The feathers are maintained at about 250 degrees Fahrenheit and 30 pounds steam pressure, generated from their own moisture content, for about one and one-half hours while being agitated merely to prevent sticking to the sides of the vessel and to insure an homogeneous mixture. At the end of this first phase, a soupy mass, presenting no appreciable evidence of the original form of the feathers or quills results. Thereafter, the pressure control valve is opened to allow free escape of steam or vapor while substantially the same amount of heat is applied to the vessel for about six and one-half hours until the excess moisture is driven otf from the mass, agitation being continued.
When the moisture content has been reduced to the range of 6 to 14 per cent, preferably 10 to 12 per cent, the product is removed from the vessel and, if desired, ground and/ or sifted.
The product, which yields from 40 to 45 per cent of the original feathers by weight, is powdery and slightly flaky, dark grey-black in color, and ranging up to to per cent in protein content, this figure being based on tests showing approximately 17 per cent ammonia or 13.96 per cent nitrogen, both of which convert to 87.25 per cent protein. The odor, while somewhat volatile and lingering, does not appear to detract from delectability to chickens when the product is added to regular feed mixes. According to preliminary tests, the product is digestable in chickens and its values in protein and carbohydrates are apparently available for widespread utility not only as a feed, but also for fertilizer and other industrial uses.
1. The method of producing a food ingredient for animals and plants relatively high in proteins and carbohydrates and low in fiber content comprising confining moist feathers, in the presence of moisture only in a substantially closed vessel, applying about 250 degrees Fahrenheit of heat to said vessel while maintaining the pressure of steam developed within the vessel from the moisture at about 30 pounds gauge pressure and agitating for about one and one-half hours, then releasing the pressure and continuing the application of heat and agitation until substantially all but about 6 to 14 per cent of the moisture is driven off.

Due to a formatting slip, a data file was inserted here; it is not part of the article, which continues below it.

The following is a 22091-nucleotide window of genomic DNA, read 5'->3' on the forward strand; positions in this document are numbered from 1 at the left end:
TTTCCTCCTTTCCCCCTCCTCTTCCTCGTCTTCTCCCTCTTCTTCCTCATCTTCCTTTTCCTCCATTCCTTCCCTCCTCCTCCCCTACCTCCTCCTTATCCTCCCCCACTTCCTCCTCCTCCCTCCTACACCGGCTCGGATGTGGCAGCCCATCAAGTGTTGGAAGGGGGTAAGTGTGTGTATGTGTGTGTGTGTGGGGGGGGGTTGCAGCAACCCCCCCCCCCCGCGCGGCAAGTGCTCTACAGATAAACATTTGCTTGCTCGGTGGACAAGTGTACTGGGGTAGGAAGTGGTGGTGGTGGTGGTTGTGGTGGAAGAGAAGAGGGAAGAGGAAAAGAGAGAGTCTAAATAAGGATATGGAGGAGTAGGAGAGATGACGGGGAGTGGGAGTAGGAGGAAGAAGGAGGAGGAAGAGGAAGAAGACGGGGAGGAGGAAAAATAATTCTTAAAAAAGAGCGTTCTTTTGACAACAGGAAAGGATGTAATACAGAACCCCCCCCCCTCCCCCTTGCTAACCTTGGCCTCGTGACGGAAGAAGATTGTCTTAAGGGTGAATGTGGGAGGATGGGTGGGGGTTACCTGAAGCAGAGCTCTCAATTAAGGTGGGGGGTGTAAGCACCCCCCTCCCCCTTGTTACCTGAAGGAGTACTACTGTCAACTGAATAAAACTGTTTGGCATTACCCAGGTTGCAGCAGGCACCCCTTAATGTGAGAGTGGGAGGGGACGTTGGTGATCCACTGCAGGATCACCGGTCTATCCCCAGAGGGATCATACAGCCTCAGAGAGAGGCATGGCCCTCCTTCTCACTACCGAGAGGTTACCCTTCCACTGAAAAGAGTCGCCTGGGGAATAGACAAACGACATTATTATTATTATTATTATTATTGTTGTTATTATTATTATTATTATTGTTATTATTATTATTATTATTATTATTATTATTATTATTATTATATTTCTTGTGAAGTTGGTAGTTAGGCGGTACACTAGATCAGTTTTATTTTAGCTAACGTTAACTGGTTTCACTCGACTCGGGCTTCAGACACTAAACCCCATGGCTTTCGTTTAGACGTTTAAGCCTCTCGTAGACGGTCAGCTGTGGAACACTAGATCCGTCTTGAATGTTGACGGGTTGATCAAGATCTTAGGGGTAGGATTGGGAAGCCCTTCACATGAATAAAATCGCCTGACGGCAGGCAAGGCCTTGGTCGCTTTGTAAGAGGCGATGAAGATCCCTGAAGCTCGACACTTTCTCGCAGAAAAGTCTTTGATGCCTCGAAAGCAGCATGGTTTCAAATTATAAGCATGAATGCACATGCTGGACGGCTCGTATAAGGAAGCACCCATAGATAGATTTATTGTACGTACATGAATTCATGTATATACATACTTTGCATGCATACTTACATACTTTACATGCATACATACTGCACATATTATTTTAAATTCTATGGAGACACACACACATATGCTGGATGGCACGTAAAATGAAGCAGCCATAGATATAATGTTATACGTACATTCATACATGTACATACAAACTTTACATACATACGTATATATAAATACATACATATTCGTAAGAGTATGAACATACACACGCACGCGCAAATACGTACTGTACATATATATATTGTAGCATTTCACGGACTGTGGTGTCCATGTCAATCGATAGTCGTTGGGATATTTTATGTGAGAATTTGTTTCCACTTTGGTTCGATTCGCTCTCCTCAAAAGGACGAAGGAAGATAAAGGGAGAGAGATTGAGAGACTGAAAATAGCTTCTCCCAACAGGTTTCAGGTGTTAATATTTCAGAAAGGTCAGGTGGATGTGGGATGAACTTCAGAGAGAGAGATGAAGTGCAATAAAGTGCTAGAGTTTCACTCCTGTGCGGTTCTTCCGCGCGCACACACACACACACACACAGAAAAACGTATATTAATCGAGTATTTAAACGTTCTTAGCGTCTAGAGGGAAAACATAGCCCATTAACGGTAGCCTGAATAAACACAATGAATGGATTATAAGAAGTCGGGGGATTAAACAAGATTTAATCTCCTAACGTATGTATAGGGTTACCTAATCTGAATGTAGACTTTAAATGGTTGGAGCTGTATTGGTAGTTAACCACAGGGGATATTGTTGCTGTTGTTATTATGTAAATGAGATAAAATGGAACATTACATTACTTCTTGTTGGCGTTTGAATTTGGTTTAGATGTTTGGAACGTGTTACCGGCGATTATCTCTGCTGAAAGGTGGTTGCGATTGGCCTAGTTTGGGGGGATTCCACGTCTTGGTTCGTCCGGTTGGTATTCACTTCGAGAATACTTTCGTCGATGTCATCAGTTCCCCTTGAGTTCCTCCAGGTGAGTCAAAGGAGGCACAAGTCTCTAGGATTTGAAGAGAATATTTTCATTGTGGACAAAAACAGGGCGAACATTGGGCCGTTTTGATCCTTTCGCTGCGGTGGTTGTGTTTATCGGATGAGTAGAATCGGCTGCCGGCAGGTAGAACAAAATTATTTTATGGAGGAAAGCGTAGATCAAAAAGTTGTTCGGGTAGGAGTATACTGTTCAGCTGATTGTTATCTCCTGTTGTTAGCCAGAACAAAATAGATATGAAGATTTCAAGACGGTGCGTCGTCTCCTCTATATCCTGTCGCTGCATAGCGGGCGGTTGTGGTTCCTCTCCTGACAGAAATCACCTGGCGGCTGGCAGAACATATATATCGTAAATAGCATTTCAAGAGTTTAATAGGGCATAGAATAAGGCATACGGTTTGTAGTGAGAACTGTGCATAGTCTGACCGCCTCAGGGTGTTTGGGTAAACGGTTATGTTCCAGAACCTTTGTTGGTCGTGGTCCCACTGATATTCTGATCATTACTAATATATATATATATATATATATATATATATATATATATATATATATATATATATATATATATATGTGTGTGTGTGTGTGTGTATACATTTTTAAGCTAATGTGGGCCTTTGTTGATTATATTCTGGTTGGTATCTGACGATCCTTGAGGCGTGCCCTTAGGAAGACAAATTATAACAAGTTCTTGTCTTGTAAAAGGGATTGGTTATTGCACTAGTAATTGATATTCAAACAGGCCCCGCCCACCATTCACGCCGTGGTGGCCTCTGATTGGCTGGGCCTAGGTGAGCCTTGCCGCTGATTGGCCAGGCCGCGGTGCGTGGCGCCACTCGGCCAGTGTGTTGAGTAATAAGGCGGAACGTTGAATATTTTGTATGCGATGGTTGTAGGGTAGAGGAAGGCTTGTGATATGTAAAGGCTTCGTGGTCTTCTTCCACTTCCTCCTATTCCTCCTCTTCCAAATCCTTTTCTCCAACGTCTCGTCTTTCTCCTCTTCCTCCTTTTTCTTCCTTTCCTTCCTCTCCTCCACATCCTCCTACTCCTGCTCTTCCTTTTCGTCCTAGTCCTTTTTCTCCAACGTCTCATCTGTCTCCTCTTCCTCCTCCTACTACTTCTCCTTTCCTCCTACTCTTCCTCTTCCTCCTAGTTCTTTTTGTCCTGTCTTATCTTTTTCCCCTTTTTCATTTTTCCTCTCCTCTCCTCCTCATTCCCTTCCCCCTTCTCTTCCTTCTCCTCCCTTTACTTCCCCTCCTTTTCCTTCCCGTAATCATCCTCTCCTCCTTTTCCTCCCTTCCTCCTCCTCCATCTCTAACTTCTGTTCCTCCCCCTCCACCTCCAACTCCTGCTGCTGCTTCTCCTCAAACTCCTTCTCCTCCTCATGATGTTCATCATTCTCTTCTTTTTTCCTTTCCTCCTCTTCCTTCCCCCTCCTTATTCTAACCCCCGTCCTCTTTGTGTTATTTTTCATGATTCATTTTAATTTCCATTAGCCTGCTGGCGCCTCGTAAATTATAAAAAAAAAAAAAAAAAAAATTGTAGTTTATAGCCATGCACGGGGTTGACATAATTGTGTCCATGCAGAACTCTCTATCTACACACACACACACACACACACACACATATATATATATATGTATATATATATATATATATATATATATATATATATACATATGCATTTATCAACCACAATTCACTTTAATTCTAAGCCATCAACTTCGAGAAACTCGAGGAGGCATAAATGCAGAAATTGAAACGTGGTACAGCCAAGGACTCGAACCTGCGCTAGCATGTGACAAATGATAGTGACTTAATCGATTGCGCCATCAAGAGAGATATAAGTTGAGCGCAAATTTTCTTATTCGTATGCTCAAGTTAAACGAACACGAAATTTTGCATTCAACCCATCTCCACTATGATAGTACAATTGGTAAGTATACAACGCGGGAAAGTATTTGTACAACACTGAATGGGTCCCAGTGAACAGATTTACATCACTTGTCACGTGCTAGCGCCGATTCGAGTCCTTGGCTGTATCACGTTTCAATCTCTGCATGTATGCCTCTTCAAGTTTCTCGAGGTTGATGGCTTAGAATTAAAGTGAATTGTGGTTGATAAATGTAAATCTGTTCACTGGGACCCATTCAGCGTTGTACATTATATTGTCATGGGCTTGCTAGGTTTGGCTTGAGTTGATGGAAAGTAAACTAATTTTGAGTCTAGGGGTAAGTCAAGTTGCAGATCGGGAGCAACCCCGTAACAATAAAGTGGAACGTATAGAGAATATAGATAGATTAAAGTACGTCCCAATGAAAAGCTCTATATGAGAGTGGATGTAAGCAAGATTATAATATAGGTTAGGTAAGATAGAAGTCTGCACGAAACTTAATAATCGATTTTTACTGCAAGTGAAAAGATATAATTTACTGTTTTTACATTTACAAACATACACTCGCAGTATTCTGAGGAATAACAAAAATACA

2. The method of producing a food ingredient, for animals and plants, relatively high in proteins and carbohydrates and low in fiber content comprising confining moist feathers, in the presence of moisture only, in a substantially closed vessel, heating said moist feathers within said vessel, at a temperature of about. 250 F. and under autogenetic, super-atmospheric pressure, for sufficient time to convert the feathers to a wet mass characterized by the substantial absence of the original physical structure of the feathers, then releasing the pressure and heating said mass to drive off moisture therefrom until the moisture content thereof is reduced to the range of about 6 to about 14 per cent.
3. The method of converting feathers to a material readily assimilable by animals and plants, comprising confining moist feathers in a substantially closed vessel, in the presence of moisture only, heating said moist feathers within said vessel, at a temperature of about 250 F. and under autogenetic, superatmospheric pressure, for sufficient time to convert the feathers to a mass characterized by the substantial absence of the original physical structure of the feathers, then releasing the pressure and heating said mass to drive off moisture therefrom.